I have not written in awhile, but it certainly has not been for lack of anything to say. There has been, truthfully, quite the opposite: too much to say.
I just turned 27 and I find myself looking online for skin serums because I’m convinced I see wrinkles emerging, thin lines tracing the length of my forehead where my eyebrows have furrowed so many times. But it was not too long ago that I told myself I would embrace aging, let the gray and wrinkles come and take up space, that I’d refuse to spend money on things to make me look younger.
And now here they are, those lines, and I am pointing them out to everyone, saying, “Do you see this? Do you see?” as if they are the proof of what I’ve been saying for quite some time now: I’m getting older.
And why am I so afraid? Why are any of us so afraid? So afraid of that linear, unstoppable march of time that makes its tracks and runs its divots across all of our faces.
Perhaps it is the fear of missing out; the fear of our own mortality; the fear of regret, of reaching a place where we’re old and tired and at the end, and in this place looking back and realizing we let things get away from us. This metaphorical place, the reflection that comes with it, is the mental space where us poets like to live. It compels us – compels me – to make sure I am slowing down, paying attention, living awake and with intention.
It makes me ask the hard questions: am I, as Walt Whitman says, contributing a verse in this “powerful play?” What am I, as Mary Oliver ponders, doing with my “one wild and precious life?” And am I abiding in Christ, following him, leading a life reflective of the Gospel?
And while I’m looking up the miracle tinctures I told myself I wouldn’t buy, practicing how to say “I’m in my late twenties” (because goodness knows I held on to those “mid-twenties” as long as I could), and dreaming of my future, I must remind myself to slow down. Take time. Pause and consider, ask the questions, sit quietly enough to hear the answers.
I am continually reminded of Psalm 46:10: be still and know I am God. This verse has brought me comfort over the years, and it has meant different things to me in different moments. Recently, however, I am presented with another rendering of the verse:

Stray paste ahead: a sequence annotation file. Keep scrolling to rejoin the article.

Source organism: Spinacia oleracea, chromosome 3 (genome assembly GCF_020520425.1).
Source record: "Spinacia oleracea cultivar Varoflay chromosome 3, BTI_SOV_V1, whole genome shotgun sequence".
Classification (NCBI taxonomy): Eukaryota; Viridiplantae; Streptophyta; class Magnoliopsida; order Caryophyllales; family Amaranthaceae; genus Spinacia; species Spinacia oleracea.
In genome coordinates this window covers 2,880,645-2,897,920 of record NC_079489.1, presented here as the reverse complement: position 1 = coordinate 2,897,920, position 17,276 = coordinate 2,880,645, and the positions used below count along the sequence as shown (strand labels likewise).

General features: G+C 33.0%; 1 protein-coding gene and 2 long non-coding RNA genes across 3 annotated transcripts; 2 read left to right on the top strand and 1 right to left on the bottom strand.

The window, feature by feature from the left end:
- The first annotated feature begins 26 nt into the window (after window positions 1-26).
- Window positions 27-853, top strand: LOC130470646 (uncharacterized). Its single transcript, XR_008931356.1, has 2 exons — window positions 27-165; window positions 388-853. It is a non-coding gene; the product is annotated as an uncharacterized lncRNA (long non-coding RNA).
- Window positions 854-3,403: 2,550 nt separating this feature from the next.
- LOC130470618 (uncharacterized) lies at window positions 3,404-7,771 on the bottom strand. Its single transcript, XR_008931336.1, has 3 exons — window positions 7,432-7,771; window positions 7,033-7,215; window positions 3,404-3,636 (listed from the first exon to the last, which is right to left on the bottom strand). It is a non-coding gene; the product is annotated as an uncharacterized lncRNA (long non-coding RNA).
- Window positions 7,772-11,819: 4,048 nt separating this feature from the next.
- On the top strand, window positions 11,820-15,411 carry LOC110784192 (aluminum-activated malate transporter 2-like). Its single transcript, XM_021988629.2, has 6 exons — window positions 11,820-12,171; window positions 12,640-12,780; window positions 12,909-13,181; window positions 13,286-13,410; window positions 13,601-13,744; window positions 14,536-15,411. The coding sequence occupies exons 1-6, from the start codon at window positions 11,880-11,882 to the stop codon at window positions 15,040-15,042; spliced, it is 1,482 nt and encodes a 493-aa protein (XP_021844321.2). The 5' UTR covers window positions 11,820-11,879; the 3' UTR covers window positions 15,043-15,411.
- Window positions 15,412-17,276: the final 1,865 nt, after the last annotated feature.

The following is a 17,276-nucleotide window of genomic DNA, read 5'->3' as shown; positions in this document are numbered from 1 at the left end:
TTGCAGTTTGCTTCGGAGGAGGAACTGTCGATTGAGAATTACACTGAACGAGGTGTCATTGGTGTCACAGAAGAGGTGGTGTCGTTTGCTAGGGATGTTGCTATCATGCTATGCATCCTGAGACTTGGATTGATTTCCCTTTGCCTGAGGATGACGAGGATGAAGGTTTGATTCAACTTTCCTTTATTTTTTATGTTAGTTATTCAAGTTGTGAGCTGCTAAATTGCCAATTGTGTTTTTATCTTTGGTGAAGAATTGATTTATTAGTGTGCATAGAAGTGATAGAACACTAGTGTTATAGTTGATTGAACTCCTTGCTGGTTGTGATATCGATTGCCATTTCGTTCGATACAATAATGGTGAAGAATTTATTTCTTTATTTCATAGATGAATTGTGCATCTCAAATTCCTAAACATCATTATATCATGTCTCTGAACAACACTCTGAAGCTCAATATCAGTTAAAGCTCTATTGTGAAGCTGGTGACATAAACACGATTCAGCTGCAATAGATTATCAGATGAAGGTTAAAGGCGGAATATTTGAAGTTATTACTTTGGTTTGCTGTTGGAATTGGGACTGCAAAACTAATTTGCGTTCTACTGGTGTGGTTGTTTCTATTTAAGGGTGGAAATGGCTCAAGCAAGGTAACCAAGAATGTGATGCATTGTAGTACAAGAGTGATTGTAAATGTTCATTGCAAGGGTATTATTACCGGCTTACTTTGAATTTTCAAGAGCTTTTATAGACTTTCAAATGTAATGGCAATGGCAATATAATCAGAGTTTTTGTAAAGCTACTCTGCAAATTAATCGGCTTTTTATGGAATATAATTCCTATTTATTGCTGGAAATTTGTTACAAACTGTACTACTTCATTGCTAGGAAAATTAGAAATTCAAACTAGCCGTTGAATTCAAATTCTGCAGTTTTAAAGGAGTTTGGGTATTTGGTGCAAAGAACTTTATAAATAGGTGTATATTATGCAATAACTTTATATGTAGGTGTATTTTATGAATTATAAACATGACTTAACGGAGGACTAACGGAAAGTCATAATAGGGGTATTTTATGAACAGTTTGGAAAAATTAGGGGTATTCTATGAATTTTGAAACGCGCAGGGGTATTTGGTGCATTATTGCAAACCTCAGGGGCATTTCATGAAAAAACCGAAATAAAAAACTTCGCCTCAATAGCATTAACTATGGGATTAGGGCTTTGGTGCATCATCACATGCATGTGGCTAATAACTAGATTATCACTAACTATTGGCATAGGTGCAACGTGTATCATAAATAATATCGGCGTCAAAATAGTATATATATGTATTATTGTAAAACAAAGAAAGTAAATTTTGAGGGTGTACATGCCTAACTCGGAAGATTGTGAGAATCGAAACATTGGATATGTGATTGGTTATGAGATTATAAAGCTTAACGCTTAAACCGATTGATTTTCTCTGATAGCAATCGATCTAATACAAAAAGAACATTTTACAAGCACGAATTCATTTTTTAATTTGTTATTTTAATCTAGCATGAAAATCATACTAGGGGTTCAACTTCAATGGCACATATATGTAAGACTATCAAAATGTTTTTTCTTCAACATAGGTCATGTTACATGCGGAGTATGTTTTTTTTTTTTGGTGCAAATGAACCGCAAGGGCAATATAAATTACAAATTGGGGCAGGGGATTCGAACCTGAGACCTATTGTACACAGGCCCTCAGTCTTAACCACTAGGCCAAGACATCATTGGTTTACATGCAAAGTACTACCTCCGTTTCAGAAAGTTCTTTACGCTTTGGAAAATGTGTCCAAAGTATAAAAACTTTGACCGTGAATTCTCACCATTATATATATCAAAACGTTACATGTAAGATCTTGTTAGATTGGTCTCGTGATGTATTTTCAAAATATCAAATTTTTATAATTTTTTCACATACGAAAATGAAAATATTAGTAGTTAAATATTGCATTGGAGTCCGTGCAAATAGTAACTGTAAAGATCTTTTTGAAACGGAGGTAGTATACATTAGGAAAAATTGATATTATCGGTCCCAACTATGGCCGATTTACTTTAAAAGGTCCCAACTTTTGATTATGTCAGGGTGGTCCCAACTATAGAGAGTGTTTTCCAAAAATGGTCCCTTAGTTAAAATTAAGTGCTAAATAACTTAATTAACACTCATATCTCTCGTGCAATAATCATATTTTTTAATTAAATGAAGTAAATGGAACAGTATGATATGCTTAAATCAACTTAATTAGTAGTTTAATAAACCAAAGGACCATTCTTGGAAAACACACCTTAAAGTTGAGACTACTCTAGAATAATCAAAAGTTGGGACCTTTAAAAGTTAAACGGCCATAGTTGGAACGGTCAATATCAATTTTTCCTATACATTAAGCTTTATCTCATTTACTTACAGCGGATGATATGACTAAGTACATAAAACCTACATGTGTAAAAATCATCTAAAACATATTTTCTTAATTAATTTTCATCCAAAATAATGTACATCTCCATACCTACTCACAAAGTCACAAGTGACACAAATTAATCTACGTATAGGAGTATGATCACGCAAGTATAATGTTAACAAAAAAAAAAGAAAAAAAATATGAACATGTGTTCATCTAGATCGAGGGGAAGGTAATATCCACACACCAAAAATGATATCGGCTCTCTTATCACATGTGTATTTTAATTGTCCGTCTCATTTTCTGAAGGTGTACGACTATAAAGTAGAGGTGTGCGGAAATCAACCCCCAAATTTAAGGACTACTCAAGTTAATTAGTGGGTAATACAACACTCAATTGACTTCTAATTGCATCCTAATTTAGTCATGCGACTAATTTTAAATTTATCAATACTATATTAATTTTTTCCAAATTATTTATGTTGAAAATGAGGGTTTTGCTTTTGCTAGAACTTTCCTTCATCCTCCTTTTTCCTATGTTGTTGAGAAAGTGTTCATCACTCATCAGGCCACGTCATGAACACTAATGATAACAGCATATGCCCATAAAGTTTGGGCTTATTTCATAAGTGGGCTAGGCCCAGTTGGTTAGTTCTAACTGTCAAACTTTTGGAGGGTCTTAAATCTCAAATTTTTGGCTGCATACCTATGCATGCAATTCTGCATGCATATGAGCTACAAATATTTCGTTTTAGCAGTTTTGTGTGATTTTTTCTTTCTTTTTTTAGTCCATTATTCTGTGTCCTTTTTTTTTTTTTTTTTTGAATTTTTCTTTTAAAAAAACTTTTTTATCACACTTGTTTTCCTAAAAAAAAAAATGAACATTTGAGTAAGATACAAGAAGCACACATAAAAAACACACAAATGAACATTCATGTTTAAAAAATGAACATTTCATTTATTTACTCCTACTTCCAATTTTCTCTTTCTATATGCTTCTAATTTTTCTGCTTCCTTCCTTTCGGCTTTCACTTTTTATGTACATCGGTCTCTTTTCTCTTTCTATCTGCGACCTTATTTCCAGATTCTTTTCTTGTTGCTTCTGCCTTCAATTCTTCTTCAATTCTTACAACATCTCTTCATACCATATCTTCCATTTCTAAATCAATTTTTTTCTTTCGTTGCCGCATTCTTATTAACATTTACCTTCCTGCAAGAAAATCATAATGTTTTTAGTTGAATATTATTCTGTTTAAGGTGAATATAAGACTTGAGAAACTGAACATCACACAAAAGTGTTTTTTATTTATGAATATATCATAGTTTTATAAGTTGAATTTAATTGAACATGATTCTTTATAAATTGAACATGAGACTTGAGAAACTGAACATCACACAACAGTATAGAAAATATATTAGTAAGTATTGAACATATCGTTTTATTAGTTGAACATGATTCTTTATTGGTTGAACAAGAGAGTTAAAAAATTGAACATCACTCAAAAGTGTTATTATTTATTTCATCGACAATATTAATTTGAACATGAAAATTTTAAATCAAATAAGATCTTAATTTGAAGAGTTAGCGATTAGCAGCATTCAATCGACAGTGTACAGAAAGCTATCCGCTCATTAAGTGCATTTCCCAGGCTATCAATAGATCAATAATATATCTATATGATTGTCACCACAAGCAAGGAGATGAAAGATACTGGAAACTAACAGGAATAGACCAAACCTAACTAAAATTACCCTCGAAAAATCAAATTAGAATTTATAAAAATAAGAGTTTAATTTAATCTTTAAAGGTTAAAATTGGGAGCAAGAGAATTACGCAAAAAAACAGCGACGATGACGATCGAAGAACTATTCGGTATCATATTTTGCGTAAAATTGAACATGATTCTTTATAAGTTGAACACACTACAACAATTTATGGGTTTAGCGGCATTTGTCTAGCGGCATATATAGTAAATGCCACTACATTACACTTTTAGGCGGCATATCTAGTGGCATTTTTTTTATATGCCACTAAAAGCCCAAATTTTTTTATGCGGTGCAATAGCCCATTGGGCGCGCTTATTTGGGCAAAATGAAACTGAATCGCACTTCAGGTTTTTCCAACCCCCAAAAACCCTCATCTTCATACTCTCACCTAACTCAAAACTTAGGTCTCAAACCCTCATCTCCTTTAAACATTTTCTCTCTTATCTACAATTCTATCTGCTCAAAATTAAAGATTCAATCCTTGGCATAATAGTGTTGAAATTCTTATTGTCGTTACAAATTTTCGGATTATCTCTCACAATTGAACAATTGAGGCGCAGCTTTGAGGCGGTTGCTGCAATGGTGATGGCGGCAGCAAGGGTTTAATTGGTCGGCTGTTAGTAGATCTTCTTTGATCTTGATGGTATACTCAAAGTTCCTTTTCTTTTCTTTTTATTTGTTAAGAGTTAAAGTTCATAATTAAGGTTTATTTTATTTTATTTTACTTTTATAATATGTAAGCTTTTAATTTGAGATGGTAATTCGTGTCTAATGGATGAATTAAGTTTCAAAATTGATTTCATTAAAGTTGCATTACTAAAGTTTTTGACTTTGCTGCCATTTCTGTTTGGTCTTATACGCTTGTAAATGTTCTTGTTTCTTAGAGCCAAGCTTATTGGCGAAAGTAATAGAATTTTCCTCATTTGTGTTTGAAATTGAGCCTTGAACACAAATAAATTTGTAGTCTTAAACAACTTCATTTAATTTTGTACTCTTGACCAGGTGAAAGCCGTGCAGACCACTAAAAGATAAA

Be still and know I am God (and, in turn, remember that you are not).
And I think that is one of the other things that we fear, isn’t it? The source of our anxiety: the fear of not being in control. The uncertainty. The examination of wrinkles on our faces, knowing they will only get deeper, that this march will proceed with or without our consent, and there really is no way of knowing where we will end up.
I so often confuse intention with control. I get caught up in thinking if I can just get intentional and focused and motivated, I can control the outcome of my life. I see these lines across my forehead and they panic me, frenzy me, tempt me doubt, to strain.
I get to remember that while I do not have control, I always have choice. He is God, he is good, and I get to choose to participate with him.
I get to practice saying “Yes.” I get to practice being still, leaning in, being reminded that he is God and I am not.
Wrinkles or no wrinkles, 7 or 17 or 27 or 67, I get to trust that he who began a good work in me will be faithful to complete it (Philippians 1:6); I get to trust that I have been given everything pertaining to life and Godliness (2 Peter 1:3) –
I get to trust in the endless creativity of God.
2 thoughts on “be still”
This is excellent. Thank you 😊
LikeLiked by 1 person